Understanding the transition, managing symptoms, and embracing natural strategies for better sleep and hormonal balance.
First and foremost, what is perimenopause?
In essence, it means “around menopause.” It refers to the time period when a woman’s body transitions to menopause. A bittersweet milestone, it marks the end of a woman’s reproductive years.
For most, menopause develops gradually. During this transition time (between the ages of 45 and 55), menstrual periods become more irregular. For some, they lengthen — for others, they shorten. Regardless, it’s common for these cycles to be anovulatory. Meaning, the ovaries don’t release an egg (ovulate). Eventually, cycles begin to taper off. Once menstrual periods have stopped for 12 months, a woman is considered to have reached menopause.
Inevitably, the time leading up to menopause is a physical and emotional roller coaster. This journey can come with a host of symptoms triggered by hormonal shifts: hot flashes, insomnia, mood fluctuations, cravings, and more. To ease these symptoms, naturally, be mindful of your diet and lifestyle.
- Focus on foods rich in calcium (squash, sardines, beans, lentils, organic dairy, non-GMO miso, almonds, etc.).
- Eat routinely throughout the day to support balanced blood sugar.
- Reduce refined sugar and alcohol.
- Maintain vitamin D supplementation (speak with your healthcare provider to ensure you’re getting enough vitamin D).
- Exercise regularly — strength training is particularly helpful!
- Incorporate a daily meditation practice — we love this walking meditation.
Last but not least, don’t forget about seed cycling! Yes, you can seed cycle as a perimenopausal or post-menopasual woman. Start on any day and follow the same 2-week rotation plan. Since levels of estrogen and progesterone naturally decline during menopause, seed cycling can provide extra support to alleviate symptoms associated with lower hormone levels.
Speaking of perimenopause, many women experience sleep issues as their hormones fluctuate. Estradiol — a form of estrogen — is one of the hormones involved in sleep woes during perimenopause. As estrogen and progesterone begin to decrease, sleep can take a hit. Luckily, you can naturally support your sleep cycles as you age.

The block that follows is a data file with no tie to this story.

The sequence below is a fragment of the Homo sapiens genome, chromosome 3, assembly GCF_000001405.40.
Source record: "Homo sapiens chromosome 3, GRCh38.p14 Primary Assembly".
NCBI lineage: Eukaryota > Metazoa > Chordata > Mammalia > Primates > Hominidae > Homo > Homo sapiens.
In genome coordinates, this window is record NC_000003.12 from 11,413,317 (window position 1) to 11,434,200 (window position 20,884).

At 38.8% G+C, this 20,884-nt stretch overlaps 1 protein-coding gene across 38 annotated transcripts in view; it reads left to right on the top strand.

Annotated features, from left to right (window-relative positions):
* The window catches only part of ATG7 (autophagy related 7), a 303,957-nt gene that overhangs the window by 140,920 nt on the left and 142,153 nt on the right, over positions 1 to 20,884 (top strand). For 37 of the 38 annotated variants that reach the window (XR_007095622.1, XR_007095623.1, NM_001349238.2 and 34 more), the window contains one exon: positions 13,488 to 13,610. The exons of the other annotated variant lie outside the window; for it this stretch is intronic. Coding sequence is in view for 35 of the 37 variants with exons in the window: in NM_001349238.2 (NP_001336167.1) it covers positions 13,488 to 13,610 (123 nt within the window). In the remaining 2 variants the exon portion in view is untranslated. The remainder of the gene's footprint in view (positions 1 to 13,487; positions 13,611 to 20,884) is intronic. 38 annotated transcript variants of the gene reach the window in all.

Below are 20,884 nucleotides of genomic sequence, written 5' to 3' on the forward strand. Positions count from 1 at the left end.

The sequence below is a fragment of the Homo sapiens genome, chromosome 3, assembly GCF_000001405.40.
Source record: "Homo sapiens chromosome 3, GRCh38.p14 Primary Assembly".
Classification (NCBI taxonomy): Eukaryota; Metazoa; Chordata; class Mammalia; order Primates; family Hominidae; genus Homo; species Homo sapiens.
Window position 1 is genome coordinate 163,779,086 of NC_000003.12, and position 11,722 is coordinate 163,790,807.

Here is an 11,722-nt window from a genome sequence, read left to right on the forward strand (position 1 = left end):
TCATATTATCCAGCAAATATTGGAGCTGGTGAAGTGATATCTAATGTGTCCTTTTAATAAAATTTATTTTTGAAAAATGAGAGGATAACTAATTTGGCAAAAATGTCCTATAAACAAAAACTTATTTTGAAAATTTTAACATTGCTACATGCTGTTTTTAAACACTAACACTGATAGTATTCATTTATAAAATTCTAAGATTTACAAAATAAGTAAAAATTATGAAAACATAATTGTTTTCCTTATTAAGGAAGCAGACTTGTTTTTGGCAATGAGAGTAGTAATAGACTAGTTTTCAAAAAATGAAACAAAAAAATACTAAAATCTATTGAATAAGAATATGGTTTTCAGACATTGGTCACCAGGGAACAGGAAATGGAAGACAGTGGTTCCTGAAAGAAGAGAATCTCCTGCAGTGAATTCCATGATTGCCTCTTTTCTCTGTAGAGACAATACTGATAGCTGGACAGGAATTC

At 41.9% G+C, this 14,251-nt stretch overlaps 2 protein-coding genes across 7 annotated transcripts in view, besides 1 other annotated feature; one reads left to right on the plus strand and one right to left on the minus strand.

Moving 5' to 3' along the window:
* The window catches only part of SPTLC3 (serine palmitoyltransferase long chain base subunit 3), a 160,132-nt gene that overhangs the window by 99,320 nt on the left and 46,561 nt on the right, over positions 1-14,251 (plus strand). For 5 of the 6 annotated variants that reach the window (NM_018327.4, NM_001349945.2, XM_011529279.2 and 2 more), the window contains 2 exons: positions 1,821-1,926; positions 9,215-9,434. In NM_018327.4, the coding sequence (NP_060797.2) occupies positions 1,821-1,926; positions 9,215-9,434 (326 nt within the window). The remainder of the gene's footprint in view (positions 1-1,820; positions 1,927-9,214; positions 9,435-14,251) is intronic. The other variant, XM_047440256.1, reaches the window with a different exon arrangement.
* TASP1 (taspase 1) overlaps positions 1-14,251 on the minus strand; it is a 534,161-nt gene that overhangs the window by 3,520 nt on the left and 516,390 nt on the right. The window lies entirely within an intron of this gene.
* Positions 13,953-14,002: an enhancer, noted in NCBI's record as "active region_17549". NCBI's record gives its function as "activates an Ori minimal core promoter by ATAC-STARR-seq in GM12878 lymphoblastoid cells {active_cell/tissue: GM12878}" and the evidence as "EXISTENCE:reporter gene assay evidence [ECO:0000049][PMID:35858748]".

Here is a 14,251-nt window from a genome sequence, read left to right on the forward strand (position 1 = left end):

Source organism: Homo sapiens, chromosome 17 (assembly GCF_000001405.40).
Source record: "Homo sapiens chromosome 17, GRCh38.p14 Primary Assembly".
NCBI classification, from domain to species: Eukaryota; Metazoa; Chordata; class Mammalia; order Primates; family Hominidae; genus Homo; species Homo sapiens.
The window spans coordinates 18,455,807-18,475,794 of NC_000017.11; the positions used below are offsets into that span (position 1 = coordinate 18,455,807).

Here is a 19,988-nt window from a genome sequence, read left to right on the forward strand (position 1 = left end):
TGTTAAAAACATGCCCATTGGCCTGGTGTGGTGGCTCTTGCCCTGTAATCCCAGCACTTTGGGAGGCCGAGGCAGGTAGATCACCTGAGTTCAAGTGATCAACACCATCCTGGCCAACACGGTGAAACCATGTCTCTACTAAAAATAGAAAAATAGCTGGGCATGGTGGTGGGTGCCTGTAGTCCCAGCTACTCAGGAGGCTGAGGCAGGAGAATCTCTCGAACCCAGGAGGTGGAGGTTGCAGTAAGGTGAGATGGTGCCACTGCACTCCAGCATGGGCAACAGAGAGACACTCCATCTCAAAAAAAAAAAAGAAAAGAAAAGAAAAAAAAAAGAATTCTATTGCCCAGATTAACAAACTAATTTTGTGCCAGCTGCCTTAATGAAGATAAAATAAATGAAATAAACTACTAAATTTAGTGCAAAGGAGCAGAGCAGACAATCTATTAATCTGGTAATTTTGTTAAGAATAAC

In addition to daily movement, reducing stress, and eating protein-forward meals, one of the best ways to support your body during perimenopause is by getting quality sleep. Along with the 10-3-2-1-0 sleep method below, consider wearing a sleep mask. After all, your sleep environment is super important.
Yes, a cool, dark room (approximately 65 degrees Fahrenheit) is ideal, but so is blocking out any external stimuli. By doing so, your body can effectively focus on both falling asleep and reaching REM sleep. This study proves that eye masks and earplugs help subjects reach REM sleep, faster.
10-3-2-1-0 sleep method.
Have trouble falling asleep? We have just the hack for you. Dr. Jess Andrade’s sleep hygiene may be just what the doctor ordered. In her 10-3-2-1-0 sleep formula, Dr. Andrade outlines how to maximize your zzZzzs:
10 hours before sleep: Limit / avoid caffeinated drinks. They take around 10 hours to clear the bloodstream and eliminate stimulatory effects.
3 hours before sleep: Finish eating big meals or alcohol to reduce symptoms of acid reflux. Plus, alcohol impairs your natural sleep cycle, reducing good quality sleep. Keep in mind that many of us need a small snack before bed to keep us from waking up starving. Listen to your body and aim for a balanced snack before bed: raspberries and a spoonful of peanut butter; a rice cake with mashed avocado and nutritional yeast; a slice of turkey rolled up with a smear of hummus.
2 hours before sleep: No more work. Relax your brain and write down tasks for the next day. This is also a good time to dim lights and light candles.
1 hour before sleep: Reduce electronics as blue light disrupts the body’s natural sleep cycle.
0: Don’t hit your snooze button! You’ll end up feeling more groggy and this leads to inconsistent sleep patterns. If necessary, keep your phone / alarm away from your bed so you have to get up to turn it off.
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